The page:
[One of 50 articles written and published for Demand Media in 2013]
Teen advocacy comes in a variety of forms and purposes, covering issues like juvenile justice, education, civil rights and assistance for at-risk youth in America and around the world. Some organizations are student-led and others, in areas such as juvenile justice, are managed by professionals with experience and expertise in related fields. Many advocacy organizations are nonprofit and work with limited resources and some are politically active. These organizations have established track records for effective and ongoing advocacy.
The Vera Center on Youth Justice works for fairness in policy and practice, promoting reform in the areas of the status offender system, detention centers, treatment placements and the management of justice system data on juveniles. Goals include spotlighting systems that emphasize punishment over treatment, identifying inhumane conditions and disproportionate targeting of minorities.
A similar organization, The Campaign for Youth Justice, has a single, clear aim: to end the practice of trying, sentencing and incarcerating youth under the age of 18 in the adult criminal justice system. It also serves as an information clearing house, with a variety of reports, fact sheets and poll data.
The Energy Action Coalition educates and advocates on a variety of issues related to the extraction, generation and consumption of energy supplies, with an eye toward the future and the risks of climate change. Some of the specific issues the coalition addresses include fracking, the planned Keystone XL pipeline, mountaintop removal, strip mining and coal plant proliferation.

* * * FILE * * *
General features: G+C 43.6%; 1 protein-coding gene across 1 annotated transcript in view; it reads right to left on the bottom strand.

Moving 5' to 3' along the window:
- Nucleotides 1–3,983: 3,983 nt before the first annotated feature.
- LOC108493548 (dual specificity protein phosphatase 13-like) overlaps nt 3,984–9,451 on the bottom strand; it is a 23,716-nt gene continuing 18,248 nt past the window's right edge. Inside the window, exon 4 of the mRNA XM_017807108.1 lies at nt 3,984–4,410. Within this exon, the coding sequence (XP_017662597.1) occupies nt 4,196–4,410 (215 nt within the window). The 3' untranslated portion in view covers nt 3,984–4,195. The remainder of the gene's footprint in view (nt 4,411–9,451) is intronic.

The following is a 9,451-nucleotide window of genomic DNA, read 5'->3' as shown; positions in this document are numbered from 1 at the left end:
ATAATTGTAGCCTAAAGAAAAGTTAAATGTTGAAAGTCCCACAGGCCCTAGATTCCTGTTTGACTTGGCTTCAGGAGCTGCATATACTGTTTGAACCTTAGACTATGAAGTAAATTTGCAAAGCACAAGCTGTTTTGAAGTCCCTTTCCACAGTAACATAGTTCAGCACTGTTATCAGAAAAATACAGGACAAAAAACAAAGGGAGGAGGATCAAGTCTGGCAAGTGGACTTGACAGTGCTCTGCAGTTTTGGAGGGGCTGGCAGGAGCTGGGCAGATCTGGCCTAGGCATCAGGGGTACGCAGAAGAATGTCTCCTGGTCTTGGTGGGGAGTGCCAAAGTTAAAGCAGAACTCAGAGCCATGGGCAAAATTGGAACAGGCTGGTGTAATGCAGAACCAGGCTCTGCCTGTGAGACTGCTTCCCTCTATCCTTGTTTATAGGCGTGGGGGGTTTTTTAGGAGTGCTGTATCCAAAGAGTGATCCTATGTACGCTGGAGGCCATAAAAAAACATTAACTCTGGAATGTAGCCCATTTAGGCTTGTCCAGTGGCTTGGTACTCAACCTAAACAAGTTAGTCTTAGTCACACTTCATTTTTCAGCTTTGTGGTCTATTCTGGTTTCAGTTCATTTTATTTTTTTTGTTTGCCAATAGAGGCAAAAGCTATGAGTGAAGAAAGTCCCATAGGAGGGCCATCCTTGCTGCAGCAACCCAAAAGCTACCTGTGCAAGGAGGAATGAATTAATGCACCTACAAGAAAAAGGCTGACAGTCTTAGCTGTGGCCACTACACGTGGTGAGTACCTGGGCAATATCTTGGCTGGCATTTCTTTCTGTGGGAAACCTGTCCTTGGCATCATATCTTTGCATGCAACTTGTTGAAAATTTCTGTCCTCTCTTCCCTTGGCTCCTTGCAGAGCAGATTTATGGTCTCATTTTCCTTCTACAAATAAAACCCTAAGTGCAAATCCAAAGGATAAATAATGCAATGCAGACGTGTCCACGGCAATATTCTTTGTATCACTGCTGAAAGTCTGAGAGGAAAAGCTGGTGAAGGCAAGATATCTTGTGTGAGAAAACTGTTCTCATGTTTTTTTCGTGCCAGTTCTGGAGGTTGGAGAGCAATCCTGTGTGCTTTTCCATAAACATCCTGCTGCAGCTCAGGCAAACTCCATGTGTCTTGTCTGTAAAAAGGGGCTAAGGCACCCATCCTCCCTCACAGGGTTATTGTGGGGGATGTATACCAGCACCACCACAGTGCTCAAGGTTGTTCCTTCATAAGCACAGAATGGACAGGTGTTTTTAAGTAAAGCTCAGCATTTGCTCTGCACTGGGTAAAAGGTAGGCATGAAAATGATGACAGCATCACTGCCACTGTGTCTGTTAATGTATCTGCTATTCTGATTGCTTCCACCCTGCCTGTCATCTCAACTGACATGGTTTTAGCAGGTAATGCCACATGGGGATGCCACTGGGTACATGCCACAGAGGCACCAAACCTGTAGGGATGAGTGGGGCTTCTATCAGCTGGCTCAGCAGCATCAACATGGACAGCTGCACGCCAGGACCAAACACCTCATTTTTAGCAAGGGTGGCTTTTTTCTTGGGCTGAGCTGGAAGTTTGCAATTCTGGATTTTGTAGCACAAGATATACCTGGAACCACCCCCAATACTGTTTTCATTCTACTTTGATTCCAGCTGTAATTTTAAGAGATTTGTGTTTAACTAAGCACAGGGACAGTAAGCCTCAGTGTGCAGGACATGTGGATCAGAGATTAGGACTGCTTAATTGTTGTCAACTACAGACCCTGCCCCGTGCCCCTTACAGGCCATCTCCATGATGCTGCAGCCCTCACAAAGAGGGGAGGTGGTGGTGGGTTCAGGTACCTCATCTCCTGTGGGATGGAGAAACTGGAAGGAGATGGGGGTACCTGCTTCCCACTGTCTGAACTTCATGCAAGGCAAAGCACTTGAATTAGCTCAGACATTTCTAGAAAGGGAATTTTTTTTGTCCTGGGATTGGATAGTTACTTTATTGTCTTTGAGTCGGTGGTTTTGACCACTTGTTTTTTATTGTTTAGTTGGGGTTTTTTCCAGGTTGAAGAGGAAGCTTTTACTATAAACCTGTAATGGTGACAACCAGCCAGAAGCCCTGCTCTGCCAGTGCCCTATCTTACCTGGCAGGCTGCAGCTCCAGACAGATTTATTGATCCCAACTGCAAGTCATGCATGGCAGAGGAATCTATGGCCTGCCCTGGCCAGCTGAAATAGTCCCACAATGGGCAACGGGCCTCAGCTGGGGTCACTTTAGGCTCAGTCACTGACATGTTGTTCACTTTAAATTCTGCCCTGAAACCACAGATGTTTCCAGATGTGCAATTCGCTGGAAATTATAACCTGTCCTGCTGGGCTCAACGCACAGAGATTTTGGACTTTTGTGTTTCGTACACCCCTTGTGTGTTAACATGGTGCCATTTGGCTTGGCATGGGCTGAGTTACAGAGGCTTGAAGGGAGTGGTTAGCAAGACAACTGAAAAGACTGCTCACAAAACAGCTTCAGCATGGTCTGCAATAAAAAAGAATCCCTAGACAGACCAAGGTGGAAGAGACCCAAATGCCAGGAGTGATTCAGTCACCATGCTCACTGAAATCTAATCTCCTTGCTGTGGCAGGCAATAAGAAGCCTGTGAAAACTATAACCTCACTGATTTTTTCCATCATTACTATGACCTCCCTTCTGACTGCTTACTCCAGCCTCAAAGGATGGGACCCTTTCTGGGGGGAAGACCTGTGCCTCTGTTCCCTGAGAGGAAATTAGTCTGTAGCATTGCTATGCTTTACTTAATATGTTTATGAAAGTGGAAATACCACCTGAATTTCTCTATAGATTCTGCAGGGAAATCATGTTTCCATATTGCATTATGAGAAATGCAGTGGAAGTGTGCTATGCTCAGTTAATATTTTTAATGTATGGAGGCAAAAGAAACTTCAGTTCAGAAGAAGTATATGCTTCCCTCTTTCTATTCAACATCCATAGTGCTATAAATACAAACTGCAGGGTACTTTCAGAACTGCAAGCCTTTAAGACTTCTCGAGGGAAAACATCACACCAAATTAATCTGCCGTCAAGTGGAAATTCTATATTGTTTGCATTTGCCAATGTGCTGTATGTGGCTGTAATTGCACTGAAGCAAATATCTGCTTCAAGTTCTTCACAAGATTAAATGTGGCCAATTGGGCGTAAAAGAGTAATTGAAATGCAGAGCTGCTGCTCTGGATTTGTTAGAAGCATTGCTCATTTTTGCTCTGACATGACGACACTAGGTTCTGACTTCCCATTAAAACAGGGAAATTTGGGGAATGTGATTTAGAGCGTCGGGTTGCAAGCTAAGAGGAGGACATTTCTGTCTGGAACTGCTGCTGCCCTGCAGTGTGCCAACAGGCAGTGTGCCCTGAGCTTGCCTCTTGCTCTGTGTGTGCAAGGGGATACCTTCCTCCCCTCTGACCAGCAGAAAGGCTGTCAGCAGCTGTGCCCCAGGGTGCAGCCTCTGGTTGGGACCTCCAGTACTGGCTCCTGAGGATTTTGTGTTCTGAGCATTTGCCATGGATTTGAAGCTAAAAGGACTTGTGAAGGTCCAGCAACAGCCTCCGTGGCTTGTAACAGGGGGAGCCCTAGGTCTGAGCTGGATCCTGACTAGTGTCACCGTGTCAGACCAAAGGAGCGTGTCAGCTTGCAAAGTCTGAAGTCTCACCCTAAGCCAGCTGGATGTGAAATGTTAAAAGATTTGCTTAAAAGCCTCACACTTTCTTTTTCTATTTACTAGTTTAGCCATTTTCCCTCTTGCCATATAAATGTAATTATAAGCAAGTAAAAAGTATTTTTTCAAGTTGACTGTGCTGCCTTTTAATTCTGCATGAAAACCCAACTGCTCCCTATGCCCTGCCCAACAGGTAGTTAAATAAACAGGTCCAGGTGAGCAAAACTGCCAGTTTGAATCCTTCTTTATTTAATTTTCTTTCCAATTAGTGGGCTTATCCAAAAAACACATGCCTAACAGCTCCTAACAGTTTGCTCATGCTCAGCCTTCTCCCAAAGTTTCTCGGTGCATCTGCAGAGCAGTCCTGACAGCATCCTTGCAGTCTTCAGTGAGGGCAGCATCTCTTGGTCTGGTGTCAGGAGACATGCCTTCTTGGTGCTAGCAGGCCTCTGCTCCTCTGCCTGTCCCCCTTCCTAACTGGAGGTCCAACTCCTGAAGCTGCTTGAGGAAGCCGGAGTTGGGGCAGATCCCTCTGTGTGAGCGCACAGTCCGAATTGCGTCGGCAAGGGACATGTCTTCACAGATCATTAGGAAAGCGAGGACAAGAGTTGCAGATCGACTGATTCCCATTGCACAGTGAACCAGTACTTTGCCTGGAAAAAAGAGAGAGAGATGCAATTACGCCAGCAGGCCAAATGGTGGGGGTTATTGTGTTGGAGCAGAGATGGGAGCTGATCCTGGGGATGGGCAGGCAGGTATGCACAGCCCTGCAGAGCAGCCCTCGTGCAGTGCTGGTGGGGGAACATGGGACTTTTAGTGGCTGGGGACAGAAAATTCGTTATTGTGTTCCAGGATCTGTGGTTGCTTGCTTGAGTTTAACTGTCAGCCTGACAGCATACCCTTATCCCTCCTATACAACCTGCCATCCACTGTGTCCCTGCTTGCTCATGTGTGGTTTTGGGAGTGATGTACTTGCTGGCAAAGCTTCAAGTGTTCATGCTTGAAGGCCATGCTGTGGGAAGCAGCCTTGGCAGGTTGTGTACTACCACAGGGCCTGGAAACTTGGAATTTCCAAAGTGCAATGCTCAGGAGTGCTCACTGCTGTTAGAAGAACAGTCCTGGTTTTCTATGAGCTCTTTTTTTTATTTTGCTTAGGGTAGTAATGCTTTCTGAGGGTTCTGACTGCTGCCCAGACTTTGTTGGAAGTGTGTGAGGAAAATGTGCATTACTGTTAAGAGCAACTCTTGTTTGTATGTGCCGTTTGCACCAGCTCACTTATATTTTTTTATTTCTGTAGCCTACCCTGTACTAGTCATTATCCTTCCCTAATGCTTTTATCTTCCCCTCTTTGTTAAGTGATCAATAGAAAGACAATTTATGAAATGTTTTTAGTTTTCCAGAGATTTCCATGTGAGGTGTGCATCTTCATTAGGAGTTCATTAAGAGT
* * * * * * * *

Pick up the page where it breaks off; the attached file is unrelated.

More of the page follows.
Advocates for Youth has existed since 1980, with a focus on adolescent reproductive and sexual health both in the U.S. and developing countries. Their credo regarding responsibility reads, “Society has the responsibility to provide young people with the tools they need to safeguard their sexual health, and young people have the responsibility to protect themselves from too-early childbearing and sexually transmitted infections (STIs), including HIV.”
The Student Press Law Center addresses First Amendment rights and censorship of student publications, both online and in print. Their website offers links to legal assistance, a Freedom of Information letter generator, legal guides, FAQs, a law library and a blog.
The United States Student Association bills itself as the largest, oldest student-led organization in the country. Their action agenda encompasses student debt, immigration reform and shared governance of campus policies. The USSA policy platform includes 29 items and includes expansion of basic education, voter ID law, the Equal Rights Amendment and support for the Violence Against Women Act.
At Risk, at Home and Abroad
Big Brothers and Big Sisters has paired role models with at-risk youth for over a century, first as separate organizations working with girls and boys, then together as one organization since 1977. They operate in all 50 states and 12 countries. An independently funded 18-month study found that participants in Bigs and Littles programs were 47 percent less likely to begin using illegal drugs, and 52 percent less likely to skip school.
Voices of Youth is a program funded by UNICEF, the United Nation’s Children’s Fund. They are active in human rights for children and teens, poverty and hunger, education, health, the environment and the effects of violence and war.